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Hastert Asks AG For Foley Probe

House Speaker Dennis Hastert has joined the White House and Democratic congressional leaders in calling for a criminal probe into former Congressman Mark Foley's sexually suggestive electronic messages to teenage boys.

Hastert has written Attorney General Alberto Gonzales to request a Justice Department investigation of the case.

"While the House of Representatives on that day voted to refer this matter to the Committee on Standards of Official Conduct for investigation, they do not have jurisdiction over federal law or over him upon his resignation from office," the letter reads.

The FBI is examining former Congressman Mark Foley's e-mail exchanges with teenagers to determine if they violated federal law, an agency spokesman said.

FBI spokesman Richard Kolko said Sunday the FBI is "conducting an assessment to see if there's been a violation of federal law."

Senate Democratic Leader Harry Reid has raised the possibility that House Republican leaders "knew there was a problem and ignored it to preserve a congressional seat this election year."

House Democratic leader Nancy Pelosi is demanding to know whether Foley had other contacts with House pages and when the Republican leadership was notified of Foley's conduct.

"This should be investigated objectively. I think the Democratic leadership should have been told 10 months ago," said Rep. Jane Harman of California, top Democrat on the House Intelligence Committee. "I gather that basically nothing was done except that Foley was warned."

Foley, R-Fla., quit Congress on Friday after the disclosure of the e-mails to a teenage boy who was a former congressional page and the lawmaker's sexually suggestive instant messages to other pages.

White House aide Dan Bartlett said the allegations against Foley were shocking and that President Bush had not been informed previously about the e-mails. Bartlett said there was no need for an independent outside investigation.

"There is going to be, I'm sure, a criminal investigation into the particulars of this case," he said. "We need to make sure that the page system is one in which children come up here and can work and make sure that they are protected."

Hastert, R-Ill., said at first he had learned only last week about the e-mails Foley sent to a page. Hastert later acknowledged that aides referred the matter to the authorities last fall.

Hastert's office said, however, it was only aware the e-mails were "over-friendly," and asked for a review by the House board that oversees pages late last year.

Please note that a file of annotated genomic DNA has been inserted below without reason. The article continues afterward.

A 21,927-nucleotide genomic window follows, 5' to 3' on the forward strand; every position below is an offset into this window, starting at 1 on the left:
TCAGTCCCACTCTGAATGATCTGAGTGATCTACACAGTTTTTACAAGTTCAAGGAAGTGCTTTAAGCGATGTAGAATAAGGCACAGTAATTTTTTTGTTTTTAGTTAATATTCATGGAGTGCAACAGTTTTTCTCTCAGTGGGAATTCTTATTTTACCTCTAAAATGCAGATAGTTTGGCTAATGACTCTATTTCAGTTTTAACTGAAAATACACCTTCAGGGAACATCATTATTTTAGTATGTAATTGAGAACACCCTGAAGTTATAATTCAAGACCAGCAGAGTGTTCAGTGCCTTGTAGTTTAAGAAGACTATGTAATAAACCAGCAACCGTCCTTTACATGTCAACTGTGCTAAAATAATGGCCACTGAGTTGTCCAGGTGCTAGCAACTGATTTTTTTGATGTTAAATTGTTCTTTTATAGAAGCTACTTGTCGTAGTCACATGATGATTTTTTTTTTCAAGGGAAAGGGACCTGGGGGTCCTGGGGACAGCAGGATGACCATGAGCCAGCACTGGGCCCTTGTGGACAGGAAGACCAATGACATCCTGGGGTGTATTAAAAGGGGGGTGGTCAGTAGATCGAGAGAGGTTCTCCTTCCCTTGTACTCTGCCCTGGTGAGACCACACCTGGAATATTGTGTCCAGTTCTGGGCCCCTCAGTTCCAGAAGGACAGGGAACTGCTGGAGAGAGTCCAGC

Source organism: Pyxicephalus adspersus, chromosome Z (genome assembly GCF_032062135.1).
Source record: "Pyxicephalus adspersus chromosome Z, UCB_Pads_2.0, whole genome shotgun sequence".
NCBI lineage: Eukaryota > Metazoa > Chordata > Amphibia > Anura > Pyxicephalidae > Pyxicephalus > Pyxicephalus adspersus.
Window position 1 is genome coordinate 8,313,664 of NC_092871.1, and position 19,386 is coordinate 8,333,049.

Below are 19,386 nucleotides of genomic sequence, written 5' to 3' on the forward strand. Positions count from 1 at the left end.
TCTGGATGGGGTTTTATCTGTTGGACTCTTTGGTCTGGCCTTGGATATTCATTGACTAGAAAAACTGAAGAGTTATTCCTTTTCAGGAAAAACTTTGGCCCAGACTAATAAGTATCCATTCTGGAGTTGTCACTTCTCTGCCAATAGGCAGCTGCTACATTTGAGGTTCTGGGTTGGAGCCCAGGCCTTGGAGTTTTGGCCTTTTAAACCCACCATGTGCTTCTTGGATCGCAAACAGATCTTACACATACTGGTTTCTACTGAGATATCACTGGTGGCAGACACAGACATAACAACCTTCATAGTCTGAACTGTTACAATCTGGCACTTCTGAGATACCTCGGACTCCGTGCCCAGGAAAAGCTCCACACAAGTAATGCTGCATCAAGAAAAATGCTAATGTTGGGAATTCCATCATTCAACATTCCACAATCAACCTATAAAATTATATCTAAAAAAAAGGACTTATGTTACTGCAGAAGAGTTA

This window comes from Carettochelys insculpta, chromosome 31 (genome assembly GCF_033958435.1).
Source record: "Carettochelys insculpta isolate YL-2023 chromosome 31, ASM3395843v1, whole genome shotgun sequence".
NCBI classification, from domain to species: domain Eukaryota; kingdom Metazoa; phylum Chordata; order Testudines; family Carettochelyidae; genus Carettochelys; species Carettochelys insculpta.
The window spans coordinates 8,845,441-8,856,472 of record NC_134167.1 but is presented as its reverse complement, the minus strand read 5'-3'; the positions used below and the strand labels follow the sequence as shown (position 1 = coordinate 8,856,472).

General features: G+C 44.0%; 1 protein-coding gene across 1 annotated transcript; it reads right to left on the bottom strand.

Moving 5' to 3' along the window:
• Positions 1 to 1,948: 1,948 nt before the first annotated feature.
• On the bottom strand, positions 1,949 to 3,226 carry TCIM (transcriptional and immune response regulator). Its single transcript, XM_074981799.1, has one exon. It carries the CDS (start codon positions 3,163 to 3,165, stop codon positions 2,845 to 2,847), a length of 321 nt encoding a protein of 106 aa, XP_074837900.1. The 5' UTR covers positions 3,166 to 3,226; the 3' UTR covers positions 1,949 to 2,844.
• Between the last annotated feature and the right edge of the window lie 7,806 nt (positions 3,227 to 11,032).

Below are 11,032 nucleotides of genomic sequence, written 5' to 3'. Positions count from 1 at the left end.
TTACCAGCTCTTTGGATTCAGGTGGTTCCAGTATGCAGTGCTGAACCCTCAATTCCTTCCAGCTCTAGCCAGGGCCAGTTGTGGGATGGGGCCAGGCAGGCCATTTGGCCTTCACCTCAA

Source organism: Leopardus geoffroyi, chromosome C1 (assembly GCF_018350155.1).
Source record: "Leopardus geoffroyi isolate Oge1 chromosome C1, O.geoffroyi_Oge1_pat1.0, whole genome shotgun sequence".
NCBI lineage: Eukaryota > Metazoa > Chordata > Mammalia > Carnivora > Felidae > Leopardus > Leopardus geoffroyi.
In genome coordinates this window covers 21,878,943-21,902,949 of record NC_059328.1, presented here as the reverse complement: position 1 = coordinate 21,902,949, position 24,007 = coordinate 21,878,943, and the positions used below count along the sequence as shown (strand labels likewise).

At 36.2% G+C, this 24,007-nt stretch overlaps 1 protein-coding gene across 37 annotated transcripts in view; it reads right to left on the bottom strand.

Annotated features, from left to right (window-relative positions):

Read Dennis Hastert's letter to the Attorney General

Read the statement from Dennis Hastert's office

Read Rep. Foley's E-mail Exchange (from the Citizens for Responsibility and Ethics in Washington)
Hastert, Boehner and Majority Whip Roy Blunt, R-Mo., said in a joint statement Saturday that "the improper communications between Congressman Mark Foley and former House congressional pages is unacceptable and abhorrent. It is an obscene breach of trust."

Foley, who is 52 and single, was co-chairman of the Congressional Missing and Exploited Children's Caucus. In a statement released by his office Friday, the lawmaker said, "I am deeply sorry and I apologize for letting down my family and the people of Florida I have had the privilege to represent."

The House voted Friday to refer the matter for investigation by the House ethics committee. Democrats said Sunday any investigation must be thorough, but completed quickly.

"I am not comfortable with where we're leaving this. It's not my call what we do next, but more needs to be done," Harman said. "There's been a Republican investigation for 24 hours of Republican activity, I just don't think that that is adequate."

Rep. John Murtha, D-Pa., faulted the House GOP leadership for not acting sooner. "It's outrageous," he said, citing reports indicating they were told months ago. "We have an obligation to protect these young pages. ... It really makes me nervous that they might have tried to cover this up."

He called for a quick investigation before the November elections to "hold people accountable," but said there was no need for an outside investigation. "I think it's something the ethics committee can handle. ... It's something that can be handled internally."

Rep. Thomas Reynolds, head of the House Republican election effort, said Saturday he told Hastert months ago about concerns Foley sent inappropriate messages to a teenage boy. Reynolds, R-N.Y., is under attack from Democrats who say he did too little to protect the boy.

Republican leaders say it's their duty to ensure House pages' safety, and are now creating a toll-free hot line for pages and their families to call to confidentially report any incidents. They also will consider adopting new rules on communications between lawmakers and pages.

The Republican rank and file called for any leaders with knowledge of the e-mails to be held accountable.

"Anyone who was involved in the chain of information should come forward and tell when they were told, what they were told and what they did with the information when they got it," Rep. Peter King of New York told the New York Times. King added that it was a "dark day" for Congress.

Rep. Christopher Shays of Connecticut, said "If they knew or should have known the extent of this problem, they should not serve in leadership," Mr. Shays told the Times.

The boy who received the e-mails was 16 in the summer of 2005 when he was a House page. After his return home to Louisiana, Foley e-mailed him and asked for a picture. That request was "sick" and "freaked me out," the boy said in an e-mail to a colleague in the office of Rep. Rodney Alexander, R-La., who had sponsored the boy in the House.

Harman was on "Fox News Sunday," while Bartlett and Murtha appeared on ABC's "This Week."